CUYAHOGA FALLS — The city is working on an artistic endeavor, examining the possibility of creating a range of public art displays in downtown, public spaces, streetscapes, parks, neighborhoods and private developments.

City spokeswoman Kelli Crawford-Smith said the idea for a Public Art Master Plan was pursued after members of the community development department visited a public art session at the American Planning Association’s statewide conference in Athens, Ohio.

The city earlier this year hired consultant Todd W. Bressi to develop the master plan for his “strong history of doing public art design across the country,” she said. He is being paid $50,000 through a Community Development Block Grant.

The master plan will provide “a long-term road map” for placing public art in the city, form procedures to administer a public art program, and encourage the placement of art in downtown and other city locations, according to a city news release.

For the last few months, Bressi has gathered public input to learn what types of artwork community members would like to see displayed, where they wish to see those works exhibited, and how they would like to see the city represented in works of art. Crawford-Smith said Bressi has collected feedback through community meetings, site visits, tours and stakeholder meetings to try to get “a really good grasp of what people want.”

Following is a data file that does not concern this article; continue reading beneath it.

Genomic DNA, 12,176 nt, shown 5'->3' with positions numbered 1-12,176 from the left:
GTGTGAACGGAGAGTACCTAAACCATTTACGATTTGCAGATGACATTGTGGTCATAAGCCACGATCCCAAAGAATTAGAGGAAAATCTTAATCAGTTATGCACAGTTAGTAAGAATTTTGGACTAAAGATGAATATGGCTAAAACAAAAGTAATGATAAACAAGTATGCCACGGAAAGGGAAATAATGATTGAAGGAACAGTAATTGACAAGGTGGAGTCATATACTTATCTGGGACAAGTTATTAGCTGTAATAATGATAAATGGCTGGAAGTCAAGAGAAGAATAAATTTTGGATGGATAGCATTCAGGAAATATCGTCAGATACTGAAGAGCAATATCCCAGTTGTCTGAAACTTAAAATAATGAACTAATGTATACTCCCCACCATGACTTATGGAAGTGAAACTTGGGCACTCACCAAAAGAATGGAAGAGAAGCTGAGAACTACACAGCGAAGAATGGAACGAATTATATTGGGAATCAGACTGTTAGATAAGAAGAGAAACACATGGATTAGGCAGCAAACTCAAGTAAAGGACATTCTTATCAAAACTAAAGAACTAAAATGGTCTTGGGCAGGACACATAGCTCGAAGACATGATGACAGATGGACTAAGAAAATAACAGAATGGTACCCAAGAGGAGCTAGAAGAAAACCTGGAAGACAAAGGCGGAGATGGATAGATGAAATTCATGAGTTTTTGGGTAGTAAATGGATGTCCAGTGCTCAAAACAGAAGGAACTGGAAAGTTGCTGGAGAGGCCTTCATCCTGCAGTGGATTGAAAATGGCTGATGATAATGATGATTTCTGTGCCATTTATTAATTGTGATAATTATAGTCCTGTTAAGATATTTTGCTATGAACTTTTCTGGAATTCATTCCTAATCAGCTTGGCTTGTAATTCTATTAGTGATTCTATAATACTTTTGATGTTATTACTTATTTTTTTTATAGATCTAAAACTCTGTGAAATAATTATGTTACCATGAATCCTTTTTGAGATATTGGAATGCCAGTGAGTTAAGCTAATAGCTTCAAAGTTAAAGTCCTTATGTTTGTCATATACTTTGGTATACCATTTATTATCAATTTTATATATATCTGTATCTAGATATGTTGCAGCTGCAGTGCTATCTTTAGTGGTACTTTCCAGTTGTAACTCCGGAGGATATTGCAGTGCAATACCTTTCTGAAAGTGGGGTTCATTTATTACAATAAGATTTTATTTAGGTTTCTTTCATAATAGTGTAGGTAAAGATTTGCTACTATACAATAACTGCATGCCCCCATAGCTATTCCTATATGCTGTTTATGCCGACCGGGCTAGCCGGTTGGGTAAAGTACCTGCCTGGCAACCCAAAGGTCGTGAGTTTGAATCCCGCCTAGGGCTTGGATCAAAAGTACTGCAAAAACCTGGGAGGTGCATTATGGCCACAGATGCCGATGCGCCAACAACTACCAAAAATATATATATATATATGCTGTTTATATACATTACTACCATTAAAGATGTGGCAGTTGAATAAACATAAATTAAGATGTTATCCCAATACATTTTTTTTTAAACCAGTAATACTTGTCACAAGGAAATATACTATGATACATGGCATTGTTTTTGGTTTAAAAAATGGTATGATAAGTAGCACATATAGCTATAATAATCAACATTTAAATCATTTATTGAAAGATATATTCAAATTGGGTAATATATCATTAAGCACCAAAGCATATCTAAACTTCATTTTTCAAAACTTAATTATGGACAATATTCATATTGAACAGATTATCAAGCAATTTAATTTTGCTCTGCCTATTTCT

“He’s really dug into our community to find out who we are, what we’re all about, what we want to see moving forward and what defines Cuyahoga Falls from an art standpoint,” said Crawford-Smith.

Community members were also able to fill out a survey either online or on paper.

An open house took place April 23 in the Falls River Square pavilion.

“The meeting was well attended with a steady stream of participants that represented a wide array of demographics in our community,” said Crawford-Smith. “Between the survey and these public meetings, we’re really trying to garner input from everybody so that we can get the best idea of what the community as a whole wants to see.”

A 24-member advisory committee consisting of local artists, business representatives, residents, and city representatives formed earlier this year is helping gather community input, along with assisting the community development department and Bressi with the process.

“Many [of the committee members] will likely serve on an Arts Council to help implement the master plan,” Crawford-Smith said.

Once Bressi has finished his work, he will release the findings and recommendations in his plan at a public meeting and in a City Council meeting. Crawford-Smith said that a draft will be finished by June and the final plan will be wrapped up in August.

While noting the city has not earmarked any more money for this effort, Crawford-Smith said Bressi’s report will “provide proposed guidance on funding,” and offer a “road map” on how to procure public art and assimilate it into areas of the city.

She added the city’s goal is “to utilize our local art community as much as possible.”